We often see questionnaires that contain exploratory open-ended questions. This is no surprise, because when people are studying a topic, they want to know as much as possible about it. Below are examples of exploratory open-ended questions:
“What did you like most about . . . ?”
“What did you like least about . . . ?”
“What would you like to see changed?”
“How did you make that decision?”
“If you said YES to the previous question, please explain why you said YES.”
“If you said NO to the previous question, please explain why you said NO.”
These questions are certainly important. The problem is that these are qualitative questions.
In part 1 of my book, “Plan Research,” I talked about the importance of addressing qualitative issues with qualitative methods. I also explained why you need to conduct qualitative research prior to writing a questionnaire, as many of the issues you need to explore can be addressed only with qualitative methods.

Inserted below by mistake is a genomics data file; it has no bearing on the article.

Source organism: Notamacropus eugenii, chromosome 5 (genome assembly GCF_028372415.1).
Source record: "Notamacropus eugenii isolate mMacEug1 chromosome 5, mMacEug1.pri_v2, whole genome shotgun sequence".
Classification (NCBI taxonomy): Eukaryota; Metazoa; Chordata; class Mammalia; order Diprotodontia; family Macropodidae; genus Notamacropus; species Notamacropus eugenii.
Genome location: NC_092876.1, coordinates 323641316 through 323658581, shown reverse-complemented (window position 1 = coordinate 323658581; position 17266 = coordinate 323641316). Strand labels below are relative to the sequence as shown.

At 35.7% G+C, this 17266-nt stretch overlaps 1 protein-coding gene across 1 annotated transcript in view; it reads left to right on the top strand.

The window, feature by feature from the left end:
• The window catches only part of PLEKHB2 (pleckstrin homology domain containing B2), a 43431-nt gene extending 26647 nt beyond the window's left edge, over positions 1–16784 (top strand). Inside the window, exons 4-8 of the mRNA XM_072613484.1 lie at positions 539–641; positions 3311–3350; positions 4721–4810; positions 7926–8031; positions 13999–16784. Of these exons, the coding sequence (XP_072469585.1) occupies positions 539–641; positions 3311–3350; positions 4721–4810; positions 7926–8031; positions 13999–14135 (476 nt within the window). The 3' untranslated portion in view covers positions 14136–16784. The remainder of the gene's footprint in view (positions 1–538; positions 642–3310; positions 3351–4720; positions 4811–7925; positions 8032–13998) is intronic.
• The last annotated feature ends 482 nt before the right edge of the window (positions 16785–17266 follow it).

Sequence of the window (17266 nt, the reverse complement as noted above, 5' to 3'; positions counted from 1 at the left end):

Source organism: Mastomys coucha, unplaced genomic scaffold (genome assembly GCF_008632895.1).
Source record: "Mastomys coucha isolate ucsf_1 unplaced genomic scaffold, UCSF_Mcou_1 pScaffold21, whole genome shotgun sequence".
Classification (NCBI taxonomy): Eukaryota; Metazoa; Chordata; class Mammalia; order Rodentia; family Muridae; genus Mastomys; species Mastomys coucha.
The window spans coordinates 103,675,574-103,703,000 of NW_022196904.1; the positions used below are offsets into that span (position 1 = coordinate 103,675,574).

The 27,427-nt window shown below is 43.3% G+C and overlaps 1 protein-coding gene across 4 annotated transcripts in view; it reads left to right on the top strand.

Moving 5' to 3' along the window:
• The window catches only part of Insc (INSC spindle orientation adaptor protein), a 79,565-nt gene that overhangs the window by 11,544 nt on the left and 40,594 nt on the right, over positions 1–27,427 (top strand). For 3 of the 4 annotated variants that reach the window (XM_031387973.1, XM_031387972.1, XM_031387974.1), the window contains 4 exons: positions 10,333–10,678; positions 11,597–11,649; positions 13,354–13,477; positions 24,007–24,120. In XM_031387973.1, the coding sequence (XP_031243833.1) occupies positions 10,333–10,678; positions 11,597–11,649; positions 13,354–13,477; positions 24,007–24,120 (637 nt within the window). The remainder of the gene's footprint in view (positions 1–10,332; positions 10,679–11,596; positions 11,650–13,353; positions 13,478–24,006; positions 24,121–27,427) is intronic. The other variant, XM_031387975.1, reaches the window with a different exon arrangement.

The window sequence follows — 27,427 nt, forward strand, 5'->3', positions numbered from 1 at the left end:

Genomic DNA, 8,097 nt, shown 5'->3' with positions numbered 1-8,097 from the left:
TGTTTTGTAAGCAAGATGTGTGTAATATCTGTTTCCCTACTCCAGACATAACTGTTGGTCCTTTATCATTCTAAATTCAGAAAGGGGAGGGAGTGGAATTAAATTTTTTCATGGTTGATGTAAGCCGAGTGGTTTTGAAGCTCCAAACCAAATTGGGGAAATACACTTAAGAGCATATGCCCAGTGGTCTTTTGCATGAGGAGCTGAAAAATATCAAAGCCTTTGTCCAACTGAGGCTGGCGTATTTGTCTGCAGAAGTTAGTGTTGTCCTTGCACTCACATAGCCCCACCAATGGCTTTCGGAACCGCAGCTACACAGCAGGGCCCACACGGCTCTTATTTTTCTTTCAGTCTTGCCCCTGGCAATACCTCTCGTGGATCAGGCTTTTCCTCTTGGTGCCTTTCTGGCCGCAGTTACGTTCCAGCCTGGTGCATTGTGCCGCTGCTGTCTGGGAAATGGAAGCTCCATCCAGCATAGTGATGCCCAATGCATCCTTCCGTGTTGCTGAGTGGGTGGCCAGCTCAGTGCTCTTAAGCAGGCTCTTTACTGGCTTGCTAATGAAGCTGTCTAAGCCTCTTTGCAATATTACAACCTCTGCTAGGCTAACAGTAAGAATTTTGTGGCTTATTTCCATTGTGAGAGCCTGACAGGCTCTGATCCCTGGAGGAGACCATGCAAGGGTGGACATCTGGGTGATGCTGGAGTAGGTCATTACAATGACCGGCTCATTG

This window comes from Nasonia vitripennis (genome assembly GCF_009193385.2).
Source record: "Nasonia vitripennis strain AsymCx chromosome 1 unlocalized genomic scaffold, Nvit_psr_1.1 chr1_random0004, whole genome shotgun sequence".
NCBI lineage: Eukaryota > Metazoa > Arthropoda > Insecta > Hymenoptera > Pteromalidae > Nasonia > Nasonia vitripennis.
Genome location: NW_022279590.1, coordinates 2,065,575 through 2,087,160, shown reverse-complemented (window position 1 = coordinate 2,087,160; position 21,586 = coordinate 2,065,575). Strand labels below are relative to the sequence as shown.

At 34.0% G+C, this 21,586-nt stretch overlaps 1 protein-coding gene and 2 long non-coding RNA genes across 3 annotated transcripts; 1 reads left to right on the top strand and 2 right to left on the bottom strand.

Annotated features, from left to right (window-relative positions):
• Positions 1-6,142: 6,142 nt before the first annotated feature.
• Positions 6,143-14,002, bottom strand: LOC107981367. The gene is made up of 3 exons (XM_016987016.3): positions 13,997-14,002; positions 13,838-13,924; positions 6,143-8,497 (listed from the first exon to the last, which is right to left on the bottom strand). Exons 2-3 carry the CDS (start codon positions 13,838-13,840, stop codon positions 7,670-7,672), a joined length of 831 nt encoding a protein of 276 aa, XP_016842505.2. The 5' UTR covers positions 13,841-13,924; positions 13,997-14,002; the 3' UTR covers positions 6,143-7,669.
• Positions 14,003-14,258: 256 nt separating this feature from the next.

If you have questions like these, you will get much better information and insight by conducting qualitative research, where interviewers can interpret initial responses, follow up with probing questions, ask respondents for clarification, pose scenarios to help uncover deeper levels of thinking, and so on.
In general, avoid using exploratory open-ended questions as a substitute for qualitative research. As an aside, one of the key issues in survey research is to keep questionnaires short. Putting too many exploratory open-ended questions in a survey makes the questionnaire long and difficult for respondents, which leads to higher dropout rates. This is especially true with mobile administration of surveys.
Please understand that I am not saying never add exploratory open-ended questions to surveys. We all have situations that inspire or require it. What I am saying is do not use exploratory open-ended questions as a substitute for qualitative research.
And have realistic expectations about what information you will get and interpret the results accordingly.